Those Rebels, John and Tom by Barbara Kerley
Illustrations by Edwin Fotheringham
I had the opportunity to hear Barbara Kerley speak as a part of a panel at School Library Journal’s Leadership Summit 2012 in Philadelphia this past weekend. She spoke passionately about the use of nonfiction picture books in this brave new world with the Common Core being implemented. We often see nonfiction picture book biographies of individual historic figures, but rarely do we see a view comparing and contrasting our forefathers such as this one does. As the text and illustrations demonstrate, John Addams and Thomas Jefferson were very different from the start, with their upbringing, demeanor, physicality and hobbies. But both were patriots, with very similar goals in mind for the future of the colonies. When John described the progress of forming a new government, he used the expression, “slow as snails.” Not much has changed in our government’s proceedings, but in a democracy where each voice is heard, such is life. While Thomas Jefferson was a strong writer, John Addams could compel delegates to see reason with his verbal arguments in favor of the document Tom had crafted, The Declaration of Independence. The Author’s Note continues the conversation to show the ongoing friendship between Thomas Jefferson and John Addams including their contrasting views over slavery and differences over the size and power of government and the presidency. Remarkably, both men died just a few hours apart on July 4th, fifty years after the Declaration was signed. A facsimilie of the Declaration is included opposite the Author’s Note with each of the signers represented. The source of each quotation is documented on the final page.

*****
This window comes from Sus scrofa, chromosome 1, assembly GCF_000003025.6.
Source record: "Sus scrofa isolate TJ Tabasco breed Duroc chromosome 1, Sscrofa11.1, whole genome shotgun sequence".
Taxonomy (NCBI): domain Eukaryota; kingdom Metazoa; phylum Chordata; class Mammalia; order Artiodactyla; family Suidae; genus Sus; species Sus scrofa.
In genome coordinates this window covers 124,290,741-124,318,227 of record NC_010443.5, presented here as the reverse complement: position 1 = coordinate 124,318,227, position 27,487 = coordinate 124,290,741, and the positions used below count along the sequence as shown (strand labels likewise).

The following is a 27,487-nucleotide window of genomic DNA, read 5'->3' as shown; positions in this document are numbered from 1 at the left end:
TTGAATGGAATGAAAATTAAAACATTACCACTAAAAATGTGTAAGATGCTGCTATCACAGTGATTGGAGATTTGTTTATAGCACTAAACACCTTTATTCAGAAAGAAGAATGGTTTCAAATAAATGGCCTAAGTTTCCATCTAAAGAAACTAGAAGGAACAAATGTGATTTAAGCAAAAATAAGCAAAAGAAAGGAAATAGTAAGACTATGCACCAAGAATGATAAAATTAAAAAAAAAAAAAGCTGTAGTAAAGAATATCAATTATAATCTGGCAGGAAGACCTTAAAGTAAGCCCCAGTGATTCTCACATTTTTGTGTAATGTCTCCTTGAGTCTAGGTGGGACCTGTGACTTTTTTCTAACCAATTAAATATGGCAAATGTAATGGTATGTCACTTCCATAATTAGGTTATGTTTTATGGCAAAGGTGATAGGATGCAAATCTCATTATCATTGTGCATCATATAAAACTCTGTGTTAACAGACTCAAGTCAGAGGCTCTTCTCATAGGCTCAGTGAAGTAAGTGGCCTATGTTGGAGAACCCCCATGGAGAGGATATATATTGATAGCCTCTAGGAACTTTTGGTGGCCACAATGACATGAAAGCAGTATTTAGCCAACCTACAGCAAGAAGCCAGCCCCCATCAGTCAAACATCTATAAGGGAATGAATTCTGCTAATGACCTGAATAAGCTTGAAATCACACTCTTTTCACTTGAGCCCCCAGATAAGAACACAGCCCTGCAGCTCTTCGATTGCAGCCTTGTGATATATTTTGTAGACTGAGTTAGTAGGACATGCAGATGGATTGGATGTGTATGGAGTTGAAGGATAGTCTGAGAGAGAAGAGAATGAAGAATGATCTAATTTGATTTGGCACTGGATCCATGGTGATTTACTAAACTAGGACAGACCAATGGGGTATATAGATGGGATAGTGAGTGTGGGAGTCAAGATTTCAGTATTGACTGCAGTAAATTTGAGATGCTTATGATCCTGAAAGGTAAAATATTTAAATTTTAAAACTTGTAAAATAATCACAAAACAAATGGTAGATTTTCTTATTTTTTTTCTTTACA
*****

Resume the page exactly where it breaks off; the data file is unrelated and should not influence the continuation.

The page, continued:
Edwim Fotheringham’s illustrations in primary colors are bold throughout, and accentuate the differences between characters, the differences between England, King George, and the colonies. One of my favorite illustrations shows John Addams being startled out of his bed as the Redcoats march below his window in an exercise. There are also small details that may otherwise go unnoticed. When Tom is arriving in Philadelphia, only Nay’s are being heard from Independence Hall. As Tom and John start to reach their own agreement, the Yea’s and Nay’s are balancing out and as each man finds his strength, the Yay’s are resounding in Congress. Barbara Kerley expressed on the panel at the SLJ Summit that she wanted students to have an example of a functional congress. Mission accomplished!
Those Rebels, John and Tom
Published: 2012 by Scholastic Press
I borrowed this copy from the public library to read and review it.
Review copy borrowed from the library prior to SLJ Summit where I heard Barbara Kerley speak and received a copy of the book, "Those Rebels, John and Tom."
I plan to add this book to our school library collection.